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Thread: Direct Medical Costs of Venous Thromboembolism and Subsequent Hospital Readmission Rates

  1. #1

    Red face Direct Medical Costs of Venous Thromboembolism and Subsequent Hospital Readmission Rates

    Direct Medical Costs of Venous Thromboembolism and Subsequent Hospital Readmission Rates: An Administrative Claims Analysis From 30 Managed Care Organizations

    Abstract

    BACKGROUND:

    Venous thromboembolism (VTE) is a common medical condition manifested as deep vein thrombosis (DVT) or pulmonary embolism (PE). Few data exist on the total economic burden of DVT and PE.
    OBJECTIVE:

    To (1) quantify the economic burden of DVT and PE in direct medical costs and utilization and (2) determine the rates of hospital readmission for DVT and PE.
    METHODS:

    Hospital claims containing DVT or PE as a primary or secondary discharge diagnosis during the period February 1998 through June 2004 were identified by retrospective analysis using the Integrated Health Care Information Services (IHCIS) National Managed Care Database. For the cost analysis, we included patients that had been enrolled in a health care plan for a minimum of 30 days prior to and 365 days following the DVT or PE hospitalization. For the readmission analysis, patients were required to have a minimum length of stay of 3 days and a pre-enrollment of 365 days. We quantified the cost burden to the health plan by examining annual DVT- and PE-related payments made by the health plan to providers for inpatient and outpatient care.
    RESULTS:

    Of 5 million plus discharges in the database with dates of service between February 1, 1998, and June 30, 2004, 32,193 (0.64%) had DVT or PE as a primary discharge diagnosis, and 26,159 (0.52%) had DVT or PE as a secondary discharge diagnosis. After application of the inclusion and exclusion criteria, there were 5,348 patients with a primary discharge diagnosis of DVT and 4,593 patients with a secondary discharge diagnosis of DVT. For PE, 2,984 patients had a primary discharge diagnosis, and 1,119 had a secondary discharge diagnosis. The hospital readmission rates within 1 year for the combined diagnoses (DVT or PE) were 5.3% for primary and 14.3% for secondary diagnoses; 44.3% of the PE readmissions occurred within the first 30 days. Within 90 days, 50.7% of DVT readmissions and 58.6% of PE readmissions occurred. Regarding cost for a primary diagnosis, the average total annual provider payments made by a health plan were $10,804 for DVT and $16,644 for PE. For secondary diagnoses, the average total annual costs were $7,594 for DVT and $13,018 for PE. The mean hospital cost per readmission for a recurrent DVT ($11,862) was higher than the mean cost for the initial hospitalization ($9,805, P=0.006), but the mean cost per PE readmission ($14,722) was similar to the mean cost for the initial hospitalization ($14,146, P =0.38).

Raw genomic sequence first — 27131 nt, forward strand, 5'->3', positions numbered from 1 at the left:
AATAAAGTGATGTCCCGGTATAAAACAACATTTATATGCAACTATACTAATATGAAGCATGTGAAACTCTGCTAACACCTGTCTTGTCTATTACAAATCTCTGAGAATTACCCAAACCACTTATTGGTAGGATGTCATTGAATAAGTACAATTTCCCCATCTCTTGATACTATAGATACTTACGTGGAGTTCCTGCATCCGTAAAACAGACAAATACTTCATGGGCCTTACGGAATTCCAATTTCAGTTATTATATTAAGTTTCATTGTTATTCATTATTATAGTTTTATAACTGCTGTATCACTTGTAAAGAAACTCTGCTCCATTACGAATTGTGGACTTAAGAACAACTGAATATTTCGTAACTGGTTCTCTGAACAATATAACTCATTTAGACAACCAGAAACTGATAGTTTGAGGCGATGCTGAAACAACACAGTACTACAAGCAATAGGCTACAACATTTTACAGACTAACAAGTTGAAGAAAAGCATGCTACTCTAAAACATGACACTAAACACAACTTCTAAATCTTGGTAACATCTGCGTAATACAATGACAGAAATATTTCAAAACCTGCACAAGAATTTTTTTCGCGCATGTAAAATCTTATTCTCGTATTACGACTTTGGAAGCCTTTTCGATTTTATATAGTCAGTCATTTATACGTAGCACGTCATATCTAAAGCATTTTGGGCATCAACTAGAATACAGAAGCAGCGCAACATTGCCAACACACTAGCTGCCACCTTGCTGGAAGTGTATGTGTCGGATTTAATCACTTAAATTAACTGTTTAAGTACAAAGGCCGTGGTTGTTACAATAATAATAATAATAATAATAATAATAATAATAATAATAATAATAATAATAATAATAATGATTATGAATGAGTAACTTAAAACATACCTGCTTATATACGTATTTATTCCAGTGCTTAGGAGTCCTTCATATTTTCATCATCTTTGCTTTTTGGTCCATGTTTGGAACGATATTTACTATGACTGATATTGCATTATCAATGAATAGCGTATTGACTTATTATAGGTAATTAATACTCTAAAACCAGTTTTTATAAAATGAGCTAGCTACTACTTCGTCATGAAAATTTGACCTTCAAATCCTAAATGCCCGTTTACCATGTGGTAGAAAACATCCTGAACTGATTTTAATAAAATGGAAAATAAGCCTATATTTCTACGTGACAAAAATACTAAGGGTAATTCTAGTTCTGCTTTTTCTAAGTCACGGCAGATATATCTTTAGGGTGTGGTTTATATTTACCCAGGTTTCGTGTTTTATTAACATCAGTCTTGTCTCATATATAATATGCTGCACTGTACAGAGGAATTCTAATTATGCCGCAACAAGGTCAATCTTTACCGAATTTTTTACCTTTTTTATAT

CONCLUSIONS:

    The economic burden of DVT and PE in direct medical cost is large, due not only to the initial hospitalization event, but also to the high rate of hospital readmission (5%-14%), over half of which occurs within 90 days.

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  2. #2
    Pre-pharmD Year 1
    Join Date
    Aug 2013
    Posts
    69

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    I am already read this information on NCBI. Basically in this system deep vein thrombosis (DVT) and pulmonary embolism collectively called venous thromboembolism (VTE) are a public health crisis and the number of incident and recurrent VTE events are estimated at over a million per year. Beyond the preliminary risk of death, estimated at greater than 30% within 30 days of the event, third to half of surviving patients create recurrent thrombosis or long-term morbidity associated with postthrombotic syndrome.

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